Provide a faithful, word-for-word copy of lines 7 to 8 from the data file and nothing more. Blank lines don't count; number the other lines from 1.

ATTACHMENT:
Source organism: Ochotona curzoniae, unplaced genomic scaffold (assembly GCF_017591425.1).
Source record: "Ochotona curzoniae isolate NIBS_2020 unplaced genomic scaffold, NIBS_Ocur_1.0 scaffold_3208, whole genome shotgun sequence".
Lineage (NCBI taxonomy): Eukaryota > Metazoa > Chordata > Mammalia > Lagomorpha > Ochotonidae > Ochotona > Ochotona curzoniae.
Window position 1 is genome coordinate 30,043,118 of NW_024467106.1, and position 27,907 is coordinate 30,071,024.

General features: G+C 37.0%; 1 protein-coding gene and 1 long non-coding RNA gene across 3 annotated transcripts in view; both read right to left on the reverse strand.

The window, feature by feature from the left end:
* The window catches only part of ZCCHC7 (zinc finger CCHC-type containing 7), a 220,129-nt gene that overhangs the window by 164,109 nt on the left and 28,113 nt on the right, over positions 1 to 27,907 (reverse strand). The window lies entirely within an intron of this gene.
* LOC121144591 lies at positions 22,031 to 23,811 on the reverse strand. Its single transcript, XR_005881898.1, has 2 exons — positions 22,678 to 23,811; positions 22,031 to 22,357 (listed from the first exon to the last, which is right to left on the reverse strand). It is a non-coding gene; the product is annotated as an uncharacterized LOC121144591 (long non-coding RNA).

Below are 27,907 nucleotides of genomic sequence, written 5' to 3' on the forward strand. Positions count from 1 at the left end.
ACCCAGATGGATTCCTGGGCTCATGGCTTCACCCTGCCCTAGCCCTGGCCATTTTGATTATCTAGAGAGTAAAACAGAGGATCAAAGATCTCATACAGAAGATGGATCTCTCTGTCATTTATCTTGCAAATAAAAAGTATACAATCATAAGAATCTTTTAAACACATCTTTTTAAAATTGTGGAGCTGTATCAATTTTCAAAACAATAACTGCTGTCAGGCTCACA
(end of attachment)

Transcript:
* The window catches only part of ZCCHC7 (zinc finger CCHC-type containing 7), a 220,129-nt gene that overhangs the window by 164,109 nt on the left and 28,113 nt on the right, over positions 1 to 27,907 (reverse strand). The window lies entirely within an intron of this gene.
* LOC121144591 lies at positions 22,031 to 23,811 on the reverse strand. Its single transcript, XR_005881898.1, has 2 exons — positions 22,678 to 23,811; positions 22,031 to 22,357 (listed from the first exon to the last, which is right to left on the reverse strand). It is a non-coding gene; the product is annotated as an uncharacterized LOC121144591 (long non-coding RNA).